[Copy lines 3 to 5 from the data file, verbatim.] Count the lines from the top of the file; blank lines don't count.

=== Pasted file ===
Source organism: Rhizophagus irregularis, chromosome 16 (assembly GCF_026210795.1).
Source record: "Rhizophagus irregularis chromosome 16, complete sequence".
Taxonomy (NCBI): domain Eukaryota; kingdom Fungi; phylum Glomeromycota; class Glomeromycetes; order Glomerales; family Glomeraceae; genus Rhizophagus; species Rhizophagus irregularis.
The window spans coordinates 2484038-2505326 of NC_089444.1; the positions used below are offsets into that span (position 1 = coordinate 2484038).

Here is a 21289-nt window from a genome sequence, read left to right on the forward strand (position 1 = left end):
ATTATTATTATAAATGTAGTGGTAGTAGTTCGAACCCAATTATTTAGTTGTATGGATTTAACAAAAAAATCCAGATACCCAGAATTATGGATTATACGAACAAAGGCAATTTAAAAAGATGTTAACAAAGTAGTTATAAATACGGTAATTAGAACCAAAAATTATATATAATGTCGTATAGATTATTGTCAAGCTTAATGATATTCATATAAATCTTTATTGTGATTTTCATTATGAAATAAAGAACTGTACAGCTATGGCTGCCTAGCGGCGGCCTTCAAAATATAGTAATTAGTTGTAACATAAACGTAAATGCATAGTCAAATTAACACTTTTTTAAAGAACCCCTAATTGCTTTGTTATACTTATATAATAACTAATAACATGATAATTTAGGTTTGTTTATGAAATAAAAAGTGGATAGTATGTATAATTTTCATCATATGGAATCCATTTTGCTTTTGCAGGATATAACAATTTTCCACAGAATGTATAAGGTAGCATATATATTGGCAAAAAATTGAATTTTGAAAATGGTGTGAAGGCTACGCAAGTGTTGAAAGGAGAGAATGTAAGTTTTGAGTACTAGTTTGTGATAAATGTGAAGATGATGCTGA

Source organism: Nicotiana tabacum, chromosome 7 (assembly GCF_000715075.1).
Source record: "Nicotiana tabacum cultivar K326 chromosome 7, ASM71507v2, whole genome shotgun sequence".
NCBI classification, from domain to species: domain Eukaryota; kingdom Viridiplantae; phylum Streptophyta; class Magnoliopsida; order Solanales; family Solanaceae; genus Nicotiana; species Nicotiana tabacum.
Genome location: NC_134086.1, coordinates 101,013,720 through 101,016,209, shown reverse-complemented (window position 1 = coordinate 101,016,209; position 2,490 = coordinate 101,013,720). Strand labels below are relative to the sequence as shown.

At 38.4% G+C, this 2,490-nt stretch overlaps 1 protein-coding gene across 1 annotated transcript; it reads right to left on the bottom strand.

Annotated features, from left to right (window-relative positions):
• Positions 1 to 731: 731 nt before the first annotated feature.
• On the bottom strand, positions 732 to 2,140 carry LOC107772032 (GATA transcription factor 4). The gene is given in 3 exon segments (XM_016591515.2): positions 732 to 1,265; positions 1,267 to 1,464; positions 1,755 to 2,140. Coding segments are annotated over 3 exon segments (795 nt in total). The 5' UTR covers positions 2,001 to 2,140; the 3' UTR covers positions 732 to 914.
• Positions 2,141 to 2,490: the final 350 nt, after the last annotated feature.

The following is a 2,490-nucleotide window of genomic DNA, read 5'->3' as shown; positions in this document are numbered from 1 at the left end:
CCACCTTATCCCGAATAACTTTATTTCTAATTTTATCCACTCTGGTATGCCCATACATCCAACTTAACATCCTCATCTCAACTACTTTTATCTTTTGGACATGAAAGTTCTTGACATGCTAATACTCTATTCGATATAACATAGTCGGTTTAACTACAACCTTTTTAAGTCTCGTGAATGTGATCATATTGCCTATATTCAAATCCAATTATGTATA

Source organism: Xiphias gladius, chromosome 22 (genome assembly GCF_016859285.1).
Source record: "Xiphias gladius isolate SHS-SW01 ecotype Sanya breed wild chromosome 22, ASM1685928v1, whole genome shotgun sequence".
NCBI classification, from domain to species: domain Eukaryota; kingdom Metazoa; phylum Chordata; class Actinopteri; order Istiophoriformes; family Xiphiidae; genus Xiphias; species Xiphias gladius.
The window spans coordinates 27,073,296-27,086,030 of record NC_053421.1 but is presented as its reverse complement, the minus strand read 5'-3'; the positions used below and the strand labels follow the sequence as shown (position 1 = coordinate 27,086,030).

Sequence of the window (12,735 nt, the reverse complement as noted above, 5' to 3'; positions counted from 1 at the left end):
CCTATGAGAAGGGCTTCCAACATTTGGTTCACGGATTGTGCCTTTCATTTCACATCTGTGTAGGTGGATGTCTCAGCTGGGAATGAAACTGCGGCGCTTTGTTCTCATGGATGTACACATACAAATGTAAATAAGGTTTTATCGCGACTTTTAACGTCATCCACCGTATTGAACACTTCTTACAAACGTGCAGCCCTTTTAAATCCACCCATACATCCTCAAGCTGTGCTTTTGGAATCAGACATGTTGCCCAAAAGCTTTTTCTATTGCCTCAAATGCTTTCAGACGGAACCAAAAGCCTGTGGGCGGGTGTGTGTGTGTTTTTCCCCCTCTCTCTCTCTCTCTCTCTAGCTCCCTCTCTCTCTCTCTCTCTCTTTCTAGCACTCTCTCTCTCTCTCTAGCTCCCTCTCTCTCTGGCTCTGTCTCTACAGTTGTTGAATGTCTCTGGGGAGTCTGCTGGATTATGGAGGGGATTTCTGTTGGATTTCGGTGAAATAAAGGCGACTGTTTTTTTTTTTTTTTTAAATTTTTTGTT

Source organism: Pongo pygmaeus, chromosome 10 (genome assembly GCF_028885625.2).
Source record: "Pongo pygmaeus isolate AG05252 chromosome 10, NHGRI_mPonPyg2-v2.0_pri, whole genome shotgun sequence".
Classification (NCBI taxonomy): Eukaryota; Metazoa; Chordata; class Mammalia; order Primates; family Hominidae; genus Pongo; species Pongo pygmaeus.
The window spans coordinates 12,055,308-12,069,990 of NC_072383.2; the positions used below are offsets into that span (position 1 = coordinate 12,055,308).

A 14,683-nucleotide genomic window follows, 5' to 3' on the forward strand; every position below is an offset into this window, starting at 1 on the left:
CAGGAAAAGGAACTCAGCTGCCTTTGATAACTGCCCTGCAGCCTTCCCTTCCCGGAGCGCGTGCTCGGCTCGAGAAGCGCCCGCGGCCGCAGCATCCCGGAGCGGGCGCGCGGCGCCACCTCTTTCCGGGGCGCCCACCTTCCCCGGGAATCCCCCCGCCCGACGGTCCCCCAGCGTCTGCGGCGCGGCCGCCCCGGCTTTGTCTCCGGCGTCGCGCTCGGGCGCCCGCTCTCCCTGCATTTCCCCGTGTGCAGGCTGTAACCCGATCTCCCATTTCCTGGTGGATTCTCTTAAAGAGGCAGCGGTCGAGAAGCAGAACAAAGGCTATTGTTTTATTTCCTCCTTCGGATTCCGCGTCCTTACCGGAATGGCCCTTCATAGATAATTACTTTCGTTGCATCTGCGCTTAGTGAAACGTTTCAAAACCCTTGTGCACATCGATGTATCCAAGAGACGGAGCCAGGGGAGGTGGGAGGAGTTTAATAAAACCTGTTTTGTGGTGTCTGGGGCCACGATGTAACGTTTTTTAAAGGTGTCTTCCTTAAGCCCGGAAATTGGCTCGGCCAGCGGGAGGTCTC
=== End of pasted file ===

Taxonomy (NCBI): domain Eukaryota; kingdom Fungi; phylum Glomeromycota; class Glomeromycetes; order Glomerales; family Glomeraceae; genus Rhizophagus; species Rhizophagus irregularis.
The window spans coordinates 2484038-2505326 of NC_089444.1; the positions used below are offsets into that span (position 1 = coordinate 2484038).

Here is a 21289-nt window from a genome sequence, read left to right on the forward strand (position 1 = left end):